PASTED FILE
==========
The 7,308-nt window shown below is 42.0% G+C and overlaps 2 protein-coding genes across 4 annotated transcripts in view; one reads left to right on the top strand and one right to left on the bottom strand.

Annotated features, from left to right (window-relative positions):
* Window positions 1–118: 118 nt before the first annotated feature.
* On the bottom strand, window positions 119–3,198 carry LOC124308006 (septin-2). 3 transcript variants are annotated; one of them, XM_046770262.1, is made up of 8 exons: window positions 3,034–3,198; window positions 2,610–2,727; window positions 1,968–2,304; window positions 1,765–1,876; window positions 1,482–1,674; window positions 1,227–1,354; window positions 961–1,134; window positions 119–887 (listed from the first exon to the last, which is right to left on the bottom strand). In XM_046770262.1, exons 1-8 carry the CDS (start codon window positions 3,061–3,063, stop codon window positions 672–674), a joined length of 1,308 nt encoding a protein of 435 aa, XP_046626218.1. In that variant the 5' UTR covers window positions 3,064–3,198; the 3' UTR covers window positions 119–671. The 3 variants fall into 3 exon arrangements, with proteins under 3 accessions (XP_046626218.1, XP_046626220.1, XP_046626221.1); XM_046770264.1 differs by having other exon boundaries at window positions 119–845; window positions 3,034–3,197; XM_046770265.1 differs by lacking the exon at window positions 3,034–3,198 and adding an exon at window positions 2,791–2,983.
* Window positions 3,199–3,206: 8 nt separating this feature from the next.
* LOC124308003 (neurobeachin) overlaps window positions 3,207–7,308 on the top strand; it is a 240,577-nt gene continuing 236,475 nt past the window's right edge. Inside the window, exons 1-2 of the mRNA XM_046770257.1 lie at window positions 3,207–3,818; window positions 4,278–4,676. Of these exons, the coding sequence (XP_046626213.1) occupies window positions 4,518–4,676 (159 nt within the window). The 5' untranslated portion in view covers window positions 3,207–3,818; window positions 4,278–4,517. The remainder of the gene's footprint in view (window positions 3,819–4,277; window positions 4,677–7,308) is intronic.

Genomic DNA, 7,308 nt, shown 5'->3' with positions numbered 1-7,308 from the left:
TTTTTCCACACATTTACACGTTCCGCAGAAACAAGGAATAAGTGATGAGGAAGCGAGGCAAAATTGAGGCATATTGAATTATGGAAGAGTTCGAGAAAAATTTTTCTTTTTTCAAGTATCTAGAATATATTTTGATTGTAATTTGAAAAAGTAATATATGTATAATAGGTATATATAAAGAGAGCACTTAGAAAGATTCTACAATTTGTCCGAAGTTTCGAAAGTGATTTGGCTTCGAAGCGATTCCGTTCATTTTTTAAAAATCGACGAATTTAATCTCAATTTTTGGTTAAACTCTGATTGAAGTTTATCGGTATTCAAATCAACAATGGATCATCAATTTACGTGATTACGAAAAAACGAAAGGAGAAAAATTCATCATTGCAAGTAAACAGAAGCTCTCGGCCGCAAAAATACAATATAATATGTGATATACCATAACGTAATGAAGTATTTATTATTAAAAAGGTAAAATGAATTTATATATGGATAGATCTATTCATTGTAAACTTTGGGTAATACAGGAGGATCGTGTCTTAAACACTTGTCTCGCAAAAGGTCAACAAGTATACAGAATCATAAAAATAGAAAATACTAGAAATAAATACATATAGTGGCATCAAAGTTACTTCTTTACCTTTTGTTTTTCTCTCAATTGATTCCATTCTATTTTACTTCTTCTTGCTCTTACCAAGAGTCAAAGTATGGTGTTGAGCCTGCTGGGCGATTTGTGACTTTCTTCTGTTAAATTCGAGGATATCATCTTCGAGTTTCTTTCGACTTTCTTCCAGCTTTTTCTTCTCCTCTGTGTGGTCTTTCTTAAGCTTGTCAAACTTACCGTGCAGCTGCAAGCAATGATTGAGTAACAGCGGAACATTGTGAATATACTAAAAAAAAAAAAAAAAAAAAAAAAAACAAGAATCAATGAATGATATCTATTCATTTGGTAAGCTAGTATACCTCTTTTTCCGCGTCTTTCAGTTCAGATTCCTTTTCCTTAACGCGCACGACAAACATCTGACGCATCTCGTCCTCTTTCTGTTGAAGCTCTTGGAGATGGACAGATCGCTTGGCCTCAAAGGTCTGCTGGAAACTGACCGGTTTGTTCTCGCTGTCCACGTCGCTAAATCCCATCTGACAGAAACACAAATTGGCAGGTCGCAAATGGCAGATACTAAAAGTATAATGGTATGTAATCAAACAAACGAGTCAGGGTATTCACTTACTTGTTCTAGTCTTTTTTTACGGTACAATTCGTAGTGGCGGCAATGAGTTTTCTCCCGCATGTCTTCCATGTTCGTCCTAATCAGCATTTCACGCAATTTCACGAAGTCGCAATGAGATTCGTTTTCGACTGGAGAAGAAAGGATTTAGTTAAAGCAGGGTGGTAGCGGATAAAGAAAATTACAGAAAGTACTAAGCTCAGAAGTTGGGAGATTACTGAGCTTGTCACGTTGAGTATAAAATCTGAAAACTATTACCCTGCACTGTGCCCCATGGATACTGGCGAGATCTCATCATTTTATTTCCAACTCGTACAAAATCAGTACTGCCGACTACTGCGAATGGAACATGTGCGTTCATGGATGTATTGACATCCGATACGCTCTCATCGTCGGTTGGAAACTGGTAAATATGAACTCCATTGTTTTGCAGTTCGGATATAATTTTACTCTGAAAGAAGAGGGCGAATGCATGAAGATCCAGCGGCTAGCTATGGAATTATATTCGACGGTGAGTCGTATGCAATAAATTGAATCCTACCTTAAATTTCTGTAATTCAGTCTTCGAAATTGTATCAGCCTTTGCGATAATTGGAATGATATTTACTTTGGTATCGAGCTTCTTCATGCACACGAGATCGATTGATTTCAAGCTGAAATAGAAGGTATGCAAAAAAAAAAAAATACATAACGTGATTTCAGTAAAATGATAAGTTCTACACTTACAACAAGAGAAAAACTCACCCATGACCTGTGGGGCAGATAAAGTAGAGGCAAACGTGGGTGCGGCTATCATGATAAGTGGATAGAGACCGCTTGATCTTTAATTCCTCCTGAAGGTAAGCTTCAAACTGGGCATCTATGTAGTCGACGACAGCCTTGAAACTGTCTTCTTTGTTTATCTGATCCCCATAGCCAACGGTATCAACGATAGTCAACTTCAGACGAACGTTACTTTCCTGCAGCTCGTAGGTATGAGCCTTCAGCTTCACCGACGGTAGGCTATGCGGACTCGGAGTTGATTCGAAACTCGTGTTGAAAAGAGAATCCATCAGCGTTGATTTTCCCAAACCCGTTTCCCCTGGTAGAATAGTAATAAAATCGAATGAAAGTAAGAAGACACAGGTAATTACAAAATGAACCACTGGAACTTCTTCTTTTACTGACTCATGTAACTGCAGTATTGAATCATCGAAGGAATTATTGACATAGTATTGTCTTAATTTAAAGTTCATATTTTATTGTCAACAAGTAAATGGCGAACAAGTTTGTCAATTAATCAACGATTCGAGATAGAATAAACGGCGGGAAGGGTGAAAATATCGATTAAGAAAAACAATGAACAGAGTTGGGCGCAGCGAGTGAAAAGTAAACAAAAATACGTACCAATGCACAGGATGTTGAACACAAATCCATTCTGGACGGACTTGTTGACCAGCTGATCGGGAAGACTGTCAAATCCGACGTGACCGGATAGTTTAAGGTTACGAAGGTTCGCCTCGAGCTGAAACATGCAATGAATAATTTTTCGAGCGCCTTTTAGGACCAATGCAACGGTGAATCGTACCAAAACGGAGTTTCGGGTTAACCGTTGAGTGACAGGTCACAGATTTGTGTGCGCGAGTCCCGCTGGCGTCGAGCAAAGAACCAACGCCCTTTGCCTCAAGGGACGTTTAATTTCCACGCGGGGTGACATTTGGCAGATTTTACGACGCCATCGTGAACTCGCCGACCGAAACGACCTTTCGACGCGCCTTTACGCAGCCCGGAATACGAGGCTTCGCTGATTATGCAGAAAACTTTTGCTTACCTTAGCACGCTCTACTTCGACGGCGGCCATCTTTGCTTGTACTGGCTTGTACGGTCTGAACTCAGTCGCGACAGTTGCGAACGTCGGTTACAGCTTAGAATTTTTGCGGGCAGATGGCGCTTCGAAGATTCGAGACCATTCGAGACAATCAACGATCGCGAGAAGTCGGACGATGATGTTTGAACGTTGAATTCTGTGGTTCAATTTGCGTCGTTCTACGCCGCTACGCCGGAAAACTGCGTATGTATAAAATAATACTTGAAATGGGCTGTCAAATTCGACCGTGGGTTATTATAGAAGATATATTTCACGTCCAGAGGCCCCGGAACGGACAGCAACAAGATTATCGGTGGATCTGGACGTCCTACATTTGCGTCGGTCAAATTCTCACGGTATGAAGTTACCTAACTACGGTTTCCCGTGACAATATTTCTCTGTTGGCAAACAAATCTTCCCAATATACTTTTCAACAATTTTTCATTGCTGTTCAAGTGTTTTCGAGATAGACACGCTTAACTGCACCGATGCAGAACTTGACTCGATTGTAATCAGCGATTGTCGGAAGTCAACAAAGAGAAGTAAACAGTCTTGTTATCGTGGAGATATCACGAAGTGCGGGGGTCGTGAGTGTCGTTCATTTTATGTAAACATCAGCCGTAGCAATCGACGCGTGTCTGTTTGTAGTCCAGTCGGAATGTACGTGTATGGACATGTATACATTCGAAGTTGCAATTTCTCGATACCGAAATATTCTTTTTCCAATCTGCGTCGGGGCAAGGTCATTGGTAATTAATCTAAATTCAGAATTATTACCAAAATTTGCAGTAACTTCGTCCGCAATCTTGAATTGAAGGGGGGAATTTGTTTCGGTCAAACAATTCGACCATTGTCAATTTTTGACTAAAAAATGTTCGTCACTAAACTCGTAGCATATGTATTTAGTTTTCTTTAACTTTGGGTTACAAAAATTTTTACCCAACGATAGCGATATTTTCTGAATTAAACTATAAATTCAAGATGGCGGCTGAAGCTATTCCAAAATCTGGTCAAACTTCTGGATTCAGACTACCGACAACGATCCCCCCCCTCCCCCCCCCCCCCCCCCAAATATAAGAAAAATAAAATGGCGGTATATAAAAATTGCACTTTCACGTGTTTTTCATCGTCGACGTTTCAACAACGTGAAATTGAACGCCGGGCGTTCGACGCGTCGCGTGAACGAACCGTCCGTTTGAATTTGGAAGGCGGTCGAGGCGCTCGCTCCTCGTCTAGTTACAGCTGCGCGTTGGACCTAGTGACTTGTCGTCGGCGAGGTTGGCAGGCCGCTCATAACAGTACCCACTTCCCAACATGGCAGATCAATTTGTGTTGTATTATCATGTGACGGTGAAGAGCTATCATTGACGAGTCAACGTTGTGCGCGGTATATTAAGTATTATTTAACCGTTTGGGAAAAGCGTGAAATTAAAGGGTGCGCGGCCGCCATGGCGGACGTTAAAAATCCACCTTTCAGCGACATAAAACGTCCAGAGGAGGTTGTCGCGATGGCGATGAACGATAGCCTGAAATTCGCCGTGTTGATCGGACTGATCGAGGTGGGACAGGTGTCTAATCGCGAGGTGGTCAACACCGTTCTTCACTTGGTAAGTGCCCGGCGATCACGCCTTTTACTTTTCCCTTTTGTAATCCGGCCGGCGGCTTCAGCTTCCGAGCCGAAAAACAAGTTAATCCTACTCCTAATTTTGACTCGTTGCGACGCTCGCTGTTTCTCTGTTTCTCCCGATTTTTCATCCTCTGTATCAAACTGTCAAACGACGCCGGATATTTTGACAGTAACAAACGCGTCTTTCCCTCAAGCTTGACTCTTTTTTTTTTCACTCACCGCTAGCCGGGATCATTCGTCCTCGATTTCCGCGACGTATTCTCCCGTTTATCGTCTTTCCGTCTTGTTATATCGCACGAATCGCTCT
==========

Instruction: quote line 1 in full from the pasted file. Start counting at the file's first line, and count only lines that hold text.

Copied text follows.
The 7,308-nt window shown below is 42.0% G+C and overlaps 2 protein-coding genes across 4 annotated transcripts in view; one reads left to right on the top strand and one right to left on the bottom strand.